Macon, Georgia is a mid-sized city of about 153,000 people smack in the middle of Georgia. At the intersection of 3 major interstates: I-75, I-475, and I-16. For many its a pass-through city on the way to Savannah or Florida, but you’d be surprised by the gems you will find in this market. This little gem is technically big enough for its own television affiliates…From food to nature to culture, give Macon a try.

The city has strong musical roots, and have several sites dedicated to the pioneers who came up in the area. There are also some off-the-beaten-path festivals that Macon draws visitors all over the southeast from, and historical sacred grounds from the area’s American Indian past.

Little Richard House  

The Father of modern-day rock & roll was born and raised in Macon. The Rock & Roll Hall of Fame inductee died early 2020, so his childhood home is now a community center. You can’t miss it – this small yellow house is the only house on the block.


Otis Redding Statue

Sitting along the banks of the Ocmulgee River in Gateway Park; Not exactly the place this legendary signer crooned about in his classic hit song The Dock of the Bay, but you can learn more about the his life and music at the Otis Redding Foundation’s Mini-Museum.

339 Cotton Ave, Macon GA 31201https://www.exploregeorgia.org/macon/general/historic-sites-trails-tours/otis-redding-statue-at-ocmulgee-heritage-trail-gateway-park

The Allman Brothers Band Museum at the Big House

Known as the architects of southern rock. The big house is where the band and their families all lived from 1970-1973. Tour rooms where they lived and recorded music, as well as memorabilia from their 50 years of history.


Georgia Music Hall of Fame

Honoring the many musicians and artists from Georgia or credited Georgia with being the key to their success. Similar to a Cooperstown or Canton MHOF, the GA MHOF holds exhibits and ceremonies for each inductee. The list includes genres from Blues, Gospel, Hip-Hop, and R&B. Ray Charles, James Brown, Usher, Ludacris, Jermaine Dupri, TLC, Toni Braxton, CeeLo Green, Lady Antebellum, Trisha Yearwood, Alan Jackson, Kenny Rogers are just some of the names you’ll recognize.


Ocmulgee Mounds National Historic Park

Sacred Native American earthworks site. You can visit their museum to see archeological artifacts discovered in the 1930s or walk the mounds themselves atop of bluffs. Every September there is an Ocmulgee Indian celebration where one can learn more about Native American heritage.https://www.nps.gov/ocmu/index.htm

International Cherry Blossom Festival (mid-March)

Who knew that Macon is the cherry blossom capital of the world? 300-350,000 Yoshiro Cherry trees bloom around the city every year, and while it is not connected to the same festival in Washington, D.C. the festival’s founder, William A. Fickling, Sr. propagated the cherry trees from the same species since they were not native to the south. Its a huge affair, with a pancake breakfast, food fair, street party, pageant, air show, parade, lantern light tour, hot air balloons, and fireworks.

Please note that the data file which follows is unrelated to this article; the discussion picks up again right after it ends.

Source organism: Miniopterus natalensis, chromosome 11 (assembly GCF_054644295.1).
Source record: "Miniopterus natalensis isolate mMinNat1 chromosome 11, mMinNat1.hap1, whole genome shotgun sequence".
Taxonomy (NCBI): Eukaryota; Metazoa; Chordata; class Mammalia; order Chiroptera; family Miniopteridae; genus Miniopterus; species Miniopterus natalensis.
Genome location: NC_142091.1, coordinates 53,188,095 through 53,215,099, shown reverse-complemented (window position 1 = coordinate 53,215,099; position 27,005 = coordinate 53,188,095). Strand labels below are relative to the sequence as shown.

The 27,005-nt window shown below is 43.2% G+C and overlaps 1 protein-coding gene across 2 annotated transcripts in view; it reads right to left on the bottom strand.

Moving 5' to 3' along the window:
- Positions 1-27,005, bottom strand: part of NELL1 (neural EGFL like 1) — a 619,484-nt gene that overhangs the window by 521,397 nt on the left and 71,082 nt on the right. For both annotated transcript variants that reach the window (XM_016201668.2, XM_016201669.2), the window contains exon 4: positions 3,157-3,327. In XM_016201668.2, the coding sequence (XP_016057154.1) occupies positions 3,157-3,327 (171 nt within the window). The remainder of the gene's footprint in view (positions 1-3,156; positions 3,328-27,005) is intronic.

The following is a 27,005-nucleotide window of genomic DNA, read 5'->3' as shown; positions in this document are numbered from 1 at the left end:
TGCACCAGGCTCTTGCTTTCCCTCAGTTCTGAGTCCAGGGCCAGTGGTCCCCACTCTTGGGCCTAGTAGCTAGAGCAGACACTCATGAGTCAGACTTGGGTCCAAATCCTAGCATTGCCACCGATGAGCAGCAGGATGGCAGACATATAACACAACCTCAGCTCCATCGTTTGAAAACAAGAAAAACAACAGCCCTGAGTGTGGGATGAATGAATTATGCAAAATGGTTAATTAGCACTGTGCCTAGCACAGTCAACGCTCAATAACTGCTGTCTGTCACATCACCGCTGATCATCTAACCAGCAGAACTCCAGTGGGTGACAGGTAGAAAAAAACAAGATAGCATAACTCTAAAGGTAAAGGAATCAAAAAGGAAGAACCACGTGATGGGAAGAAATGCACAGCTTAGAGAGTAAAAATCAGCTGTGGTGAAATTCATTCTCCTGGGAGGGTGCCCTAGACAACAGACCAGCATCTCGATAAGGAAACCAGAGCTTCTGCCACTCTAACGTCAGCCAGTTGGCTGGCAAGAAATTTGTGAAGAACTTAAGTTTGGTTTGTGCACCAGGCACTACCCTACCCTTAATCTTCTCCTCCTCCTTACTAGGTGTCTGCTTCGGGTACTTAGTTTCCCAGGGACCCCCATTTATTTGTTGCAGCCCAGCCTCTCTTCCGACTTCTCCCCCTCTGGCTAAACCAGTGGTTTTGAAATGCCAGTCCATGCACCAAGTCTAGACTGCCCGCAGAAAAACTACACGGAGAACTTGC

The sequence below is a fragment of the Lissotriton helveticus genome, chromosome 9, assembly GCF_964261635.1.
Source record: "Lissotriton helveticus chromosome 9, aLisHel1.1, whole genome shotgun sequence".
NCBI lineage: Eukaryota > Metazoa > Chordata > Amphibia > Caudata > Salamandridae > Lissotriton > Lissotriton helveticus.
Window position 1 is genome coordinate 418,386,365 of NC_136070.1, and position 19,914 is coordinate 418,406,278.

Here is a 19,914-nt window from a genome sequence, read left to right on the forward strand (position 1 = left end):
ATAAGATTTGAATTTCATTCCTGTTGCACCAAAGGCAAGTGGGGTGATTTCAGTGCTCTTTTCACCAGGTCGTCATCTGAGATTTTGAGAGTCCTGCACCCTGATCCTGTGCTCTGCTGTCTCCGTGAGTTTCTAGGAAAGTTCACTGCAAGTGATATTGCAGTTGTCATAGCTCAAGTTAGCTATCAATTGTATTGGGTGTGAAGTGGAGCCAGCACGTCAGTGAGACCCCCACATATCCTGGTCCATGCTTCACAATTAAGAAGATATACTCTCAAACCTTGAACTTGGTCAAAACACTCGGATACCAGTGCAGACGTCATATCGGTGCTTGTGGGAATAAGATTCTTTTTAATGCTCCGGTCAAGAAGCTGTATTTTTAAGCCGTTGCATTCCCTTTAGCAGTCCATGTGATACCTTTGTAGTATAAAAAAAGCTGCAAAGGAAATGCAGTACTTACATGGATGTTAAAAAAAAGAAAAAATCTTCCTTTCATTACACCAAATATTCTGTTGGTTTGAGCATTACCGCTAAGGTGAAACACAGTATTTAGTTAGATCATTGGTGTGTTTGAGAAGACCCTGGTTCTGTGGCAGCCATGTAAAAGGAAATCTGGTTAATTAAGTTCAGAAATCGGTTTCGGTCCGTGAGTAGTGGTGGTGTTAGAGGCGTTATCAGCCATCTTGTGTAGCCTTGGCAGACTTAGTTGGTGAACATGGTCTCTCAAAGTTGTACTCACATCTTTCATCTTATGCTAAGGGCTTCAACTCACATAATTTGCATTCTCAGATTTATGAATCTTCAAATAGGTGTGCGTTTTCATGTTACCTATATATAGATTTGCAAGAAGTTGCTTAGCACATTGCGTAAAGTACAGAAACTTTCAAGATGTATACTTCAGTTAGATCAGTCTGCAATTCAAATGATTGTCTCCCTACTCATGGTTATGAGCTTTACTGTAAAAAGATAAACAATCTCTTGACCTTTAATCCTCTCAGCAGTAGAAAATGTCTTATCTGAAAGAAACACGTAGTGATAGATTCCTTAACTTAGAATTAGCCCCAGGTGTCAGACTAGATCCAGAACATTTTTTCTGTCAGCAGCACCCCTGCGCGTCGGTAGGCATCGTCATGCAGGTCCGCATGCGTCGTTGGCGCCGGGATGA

Macon Film Festival (end of July)

Since Georgia has become a large production center for major film & television, Macon has become a third hub to shoot outside of Atlanta and Savannah. Over the last ten years, credits include The Watchmen, 42, Lovecraft Country, Hillbilly Elegy, Zombieland: Double Tap, Black Widow, I, Tonya, Brockmire, Best of Enemies just to name a few. The film festival is presented by Mercer University and has a partnership with the Sundance Institute. They also take pride in highlighting Georgia filmmakers and really showcases restored movie palaces and live venues like The Douglass Theatre, Hargray Capitol Theatre, and Grand Opera House.


Mulberry Street Festival (end of March)

The oldest arts & crafts festival in Georgia, it coincides with the cherry blossom festival. Truly for art lovers, sculptors, florists, and the like.https://www.middlegeorgiaart.org/mulberry-street-festival

Macon Entertainment/Restaurants

Bound by Poplar St. on the west, 2nd St on the north, 3rd St on the south, Cherry St. on the east,

here is where you can find the concentration of local bars, gastropubs, and restaurants that call Macon home. The Crazy Bull, Oliver’s Corner Bistro, Ocumulee Brewpub, and Reboot Retrograde are just some of the establishments you’ll see with live music and outdoor gardens. For more information, visit https://www.maconga.org.


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